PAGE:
You can spend as much or as little (to a point) on gear as you want. The first item on your list, and probably most expensive, is some type of firearm. Since this guide is focused on small game, we’ll start with an appropriate gun. Most hunters use a .22, or a shotgun. .22’s are great, and I hunt squirrels with one often. Although, a shotgun is probably a more versatile weapon, and it’s much easier to take rabbits on the run. If you already have a .22 or a shotgun, make use of it, as long as it’s in good working condition. If it was grandpa’s gun and you’re not sure if it works, take it to a gunsmith to have it checked out. This shouldn’t cost much at all, and will certainly be cheaper than a trip to the hospital. Remember, eye patches are only cool if you’re a pirate.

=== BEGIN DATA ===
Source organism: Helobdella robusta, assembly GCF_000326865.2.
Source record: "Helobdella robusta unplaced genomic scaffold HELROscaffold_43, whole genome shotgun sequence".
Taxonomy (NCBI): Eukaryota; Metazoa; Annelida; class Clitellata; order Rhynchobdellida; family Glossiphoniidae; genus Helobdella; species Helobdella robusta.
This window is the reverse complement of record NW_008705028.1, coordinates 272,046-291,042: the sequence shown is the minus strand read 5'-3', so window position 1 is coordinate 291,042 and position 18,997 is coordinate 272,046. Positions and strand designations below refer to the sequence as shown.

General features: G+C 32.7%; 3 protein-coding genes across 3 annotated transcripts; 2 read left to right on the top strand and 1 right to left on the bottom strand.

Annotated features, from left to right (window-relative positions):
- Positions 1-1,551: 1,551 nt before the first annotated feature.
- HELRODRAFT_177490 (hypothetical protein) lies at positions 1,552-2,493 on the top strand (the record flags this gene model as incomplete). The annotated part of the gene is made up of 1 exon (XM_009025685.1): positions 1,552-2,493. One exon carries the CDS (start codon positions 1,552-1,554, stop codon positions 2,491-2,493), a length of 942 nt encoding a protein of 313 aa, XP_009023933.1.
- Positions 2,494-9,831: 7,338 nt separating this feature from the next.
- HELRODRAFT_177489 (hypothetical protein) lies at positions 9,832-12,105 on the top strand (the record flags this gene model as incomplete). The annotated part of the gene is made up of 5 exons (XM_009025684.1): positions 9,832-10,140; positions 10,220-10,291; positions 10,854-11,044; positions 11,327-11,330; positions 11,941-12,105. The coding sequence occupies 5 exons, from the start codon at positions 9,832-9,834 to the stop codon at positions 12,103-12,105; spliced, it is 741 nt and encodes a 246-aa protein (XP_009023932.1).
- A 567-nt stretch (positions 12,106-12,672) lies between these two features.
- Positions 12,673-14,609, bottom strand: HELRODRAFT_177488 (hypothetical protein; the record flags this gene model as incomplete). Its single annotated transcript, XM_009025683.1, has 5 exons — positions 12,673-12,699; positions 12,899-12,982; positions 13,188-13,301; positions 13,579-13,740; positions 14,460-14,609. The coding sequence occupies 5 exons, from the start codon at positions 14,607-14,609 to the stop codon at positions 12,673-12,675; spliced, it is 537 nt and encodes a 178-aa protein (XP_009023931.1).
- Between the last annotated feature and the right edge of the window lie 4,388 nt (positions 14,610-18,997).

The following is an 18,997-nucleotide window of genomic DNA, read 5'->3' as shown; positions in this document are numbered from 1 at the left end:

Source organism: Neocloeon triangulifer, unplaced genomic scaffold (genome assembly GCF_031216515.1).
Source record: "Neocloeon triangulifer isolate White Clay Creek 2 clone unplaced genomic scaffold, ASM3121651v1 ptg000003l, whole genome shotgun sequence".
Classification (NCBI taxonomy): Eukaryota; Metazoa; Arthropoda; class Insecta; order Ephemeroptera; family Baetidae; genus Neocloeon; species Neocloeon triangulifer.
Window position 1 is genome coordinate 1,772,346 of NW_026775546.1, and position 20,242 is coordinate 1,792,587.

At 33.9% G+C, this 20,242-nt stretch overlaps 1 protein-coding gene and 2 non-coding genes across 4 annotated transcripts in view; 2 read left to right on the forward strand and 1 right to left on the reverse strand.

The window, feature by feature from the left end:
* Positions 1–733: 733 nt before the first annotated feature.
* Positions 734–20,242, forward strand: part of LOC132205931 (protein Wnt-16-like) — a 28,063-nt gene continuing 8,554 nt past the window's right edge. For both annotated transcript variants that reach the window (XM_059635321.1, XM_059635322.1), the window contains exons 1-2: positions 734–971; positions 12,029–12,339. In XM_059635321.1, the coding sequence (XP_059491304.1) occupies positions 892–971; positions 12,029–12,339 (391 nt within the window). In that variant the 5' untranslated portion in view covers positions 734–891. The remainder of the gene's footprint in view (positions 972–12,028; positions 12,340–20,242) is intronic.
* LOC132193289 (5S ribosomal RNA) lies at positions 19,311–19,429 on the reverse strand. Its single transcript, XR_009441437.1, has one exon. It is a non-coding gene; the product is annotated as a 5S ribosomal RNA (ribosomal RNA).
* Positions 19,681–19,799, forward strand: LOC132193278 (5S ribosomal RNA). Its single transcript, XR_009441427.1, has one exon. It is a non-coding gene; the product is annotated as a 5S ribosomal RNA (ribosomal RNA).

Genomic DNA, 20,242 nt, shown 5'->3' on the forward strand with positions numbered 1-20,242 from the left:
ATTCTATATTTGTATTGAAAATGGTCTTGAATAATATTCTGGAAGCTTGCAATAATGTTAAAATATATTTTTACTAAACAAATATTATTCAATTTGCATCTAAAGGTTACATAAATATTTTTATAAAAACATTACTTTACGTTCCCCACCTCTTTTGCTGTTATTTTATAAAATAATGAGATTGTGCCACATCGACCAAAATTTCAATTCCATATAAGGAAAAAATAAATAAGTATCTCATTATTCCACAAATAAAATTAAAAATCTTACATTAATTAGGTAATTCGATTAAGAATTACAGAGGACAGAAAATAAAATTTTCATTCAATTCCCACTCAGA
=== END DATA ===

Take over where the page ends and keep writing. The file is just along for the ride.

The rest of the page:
There are many options out there for a beginner, and you can outfit yourself for relatively cheap if cost is a big factor. A used gun is most likely your best route if this is the case. Good, reliable, single shot shotguns can be had used for as little as 90 dollars in 12 and 20 gauge. Both of these gauges are excellent choices for small game. What you will most likely find are H&R, and NEF single shots. These are great guns, and will serve well for the beginner without much cash. There are many other options such as, pump action, double barrel and semi¬-automatic shotguns, but I find the single shots are the most economical and teach the beginner to take proper shots, knowing they only have one shell to rely on. Also, a beginner not familiar with fire arms can end up paying almost as much for a used gun with questionable reliability, as they would for a new gun with a warranty.